Showing posts with label constructive feedback. Show all posts
Showing posts with label constructive feedback. Show all posts

Tuesday, December 3, 2013

A Group Intervention at Work

Several years ago I was supervising a team of ten people, and most of them got along well.

But over time, I picked up serious rumblings from four of them about “Rita,” one of the team members.

They had legitimate complaints about her performance related to lack of cooperation and sharing of information. They found her difficult to approach and talk to.

I contemplated talking with Rita myself, but that violated one of my deeply-held beliefs:

When you give constructive feedback, it should be from first-hand observation.
I had not seen these behaviors myself so I wasn’t comfortable addressing them with her.

Another option was to insist each person talk with Rita individually. I wasn’t sure how effective that would be, since emotions were running high by that point. And these four individuals did not possess expert feedback skills.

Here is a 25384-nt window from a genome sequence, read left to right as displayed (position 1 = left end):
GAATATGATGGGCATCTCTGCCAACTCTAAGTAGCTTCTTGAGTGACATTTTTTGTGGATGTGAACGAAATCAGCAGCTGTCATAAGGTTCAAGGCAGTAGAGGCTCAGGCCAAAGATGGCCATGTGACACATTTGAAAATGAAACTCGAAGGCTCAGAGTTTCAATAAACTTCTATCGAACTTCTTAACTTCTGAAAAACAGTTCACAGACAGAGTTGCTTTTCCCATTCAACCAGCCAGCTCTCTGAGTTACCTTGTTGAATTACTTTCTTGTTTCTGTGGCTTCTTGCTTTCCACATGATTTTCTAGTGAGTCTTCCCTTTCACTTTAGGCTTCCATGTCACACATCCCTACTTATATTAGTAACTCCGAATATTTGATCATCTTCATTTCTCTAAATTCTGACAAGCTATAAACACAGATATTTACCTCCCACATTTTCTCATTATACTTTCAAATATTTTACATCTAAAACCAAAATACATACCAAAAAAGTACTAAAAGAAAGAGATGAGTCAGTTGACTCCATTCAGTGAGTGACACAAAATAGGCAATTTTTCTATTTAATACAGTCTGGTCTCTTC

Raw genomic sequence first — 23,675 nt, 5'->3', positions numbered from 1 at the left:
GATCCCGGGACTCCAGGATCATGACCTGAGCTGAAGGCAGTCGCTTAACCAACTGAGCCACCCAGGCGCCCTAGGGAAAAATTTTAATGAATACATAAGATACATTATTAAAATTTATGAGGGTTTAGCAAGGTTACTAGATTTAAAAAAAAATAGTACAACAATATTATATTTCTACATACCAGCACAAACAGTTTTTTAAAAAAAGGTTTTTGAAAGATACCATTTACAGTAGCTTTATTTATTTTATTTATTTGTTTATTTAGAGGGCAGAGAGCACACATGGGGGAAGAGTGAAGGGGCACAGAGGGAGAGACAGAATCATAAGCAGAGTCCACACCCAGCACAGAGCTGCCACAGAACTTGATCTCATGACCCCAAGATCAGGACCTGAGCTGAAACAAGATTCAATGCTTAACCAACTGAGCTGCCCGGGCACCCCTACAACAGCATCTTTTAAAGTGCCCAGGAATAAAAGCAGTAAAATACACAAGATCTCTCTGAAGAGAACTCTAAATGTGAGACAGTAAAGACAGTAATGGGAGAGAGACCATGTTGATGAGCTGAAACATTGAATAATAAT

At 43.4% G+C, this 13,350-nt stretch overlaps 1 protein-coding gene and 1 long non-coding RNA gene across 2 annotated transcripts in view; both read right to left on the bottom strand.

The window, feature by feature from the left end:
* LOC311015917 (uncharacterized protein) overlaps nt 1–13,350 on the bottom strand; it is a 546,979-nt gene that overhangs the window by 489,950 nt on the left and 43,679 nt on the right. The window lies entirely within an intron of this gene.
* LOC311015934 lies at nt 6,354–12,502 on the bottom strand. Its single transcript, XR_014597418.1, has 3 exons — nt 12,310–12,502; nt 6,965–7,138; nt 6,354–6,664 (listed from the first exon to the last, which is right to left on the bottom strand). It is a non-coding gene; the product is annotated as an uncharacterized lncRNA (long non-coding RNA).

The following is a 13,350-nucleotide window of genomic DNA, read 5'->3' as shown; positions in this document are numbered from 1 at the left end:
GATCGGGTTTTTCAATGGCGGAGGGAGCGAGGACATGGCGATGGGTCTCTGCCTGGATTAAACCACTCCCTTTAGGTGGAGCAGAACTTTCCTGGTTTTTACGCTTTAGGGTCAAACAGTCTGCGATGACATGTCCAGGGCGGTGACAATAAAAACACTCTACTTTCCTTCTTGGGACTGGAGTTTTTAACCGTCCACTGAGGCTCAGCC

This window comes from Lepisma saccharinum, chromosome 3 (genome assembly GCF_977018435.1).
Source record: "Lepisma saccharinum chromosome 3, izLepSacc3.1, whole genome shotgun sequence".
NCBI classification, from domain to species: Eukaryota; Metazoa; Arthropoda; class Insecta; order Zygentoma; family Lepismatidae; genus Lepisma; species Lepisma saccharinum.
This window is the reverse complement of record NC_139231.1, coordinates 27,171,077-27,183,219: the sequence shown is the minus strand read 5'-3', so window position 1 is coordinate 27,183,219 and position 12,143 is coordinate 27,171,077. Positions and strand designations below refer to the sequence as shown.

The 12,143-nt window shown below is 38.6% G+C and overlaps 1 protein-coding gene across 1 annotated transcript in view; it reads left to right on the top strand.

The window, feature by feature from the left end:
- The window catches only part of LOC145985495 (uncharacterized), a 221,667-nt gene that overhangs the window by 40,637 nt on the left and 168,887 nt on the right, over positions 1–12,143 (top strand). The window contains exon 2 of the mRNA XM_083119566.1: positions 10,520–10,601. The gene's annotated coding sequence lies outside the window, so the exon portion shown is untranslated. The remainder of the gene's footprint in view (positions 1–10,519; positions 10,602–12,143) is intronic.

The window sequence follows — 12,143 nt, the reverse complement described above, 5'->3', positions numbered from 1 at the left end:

So I decided to do something radical.

I set up a group intervention.

Interventions are sometimes necessary when someone is in denial about an aspect of their behavior, and the opinion of just one person doesn’t get their attention or carry much weight.

An intervention brings together a group of people who care about that person’s future and are willing to speak the truth together. This has been done with positive impact for decades with alcoholics and drug addicts.

A skilled facilitator guides each participant in advance to write out the specific behaviors that have created a problem, including these components of constructive feedback:
1 – Describe the specific behavior.
2 – Share your reaction and feelings.
3 – Explain the impact on you or others.
4 – State what you need from this person.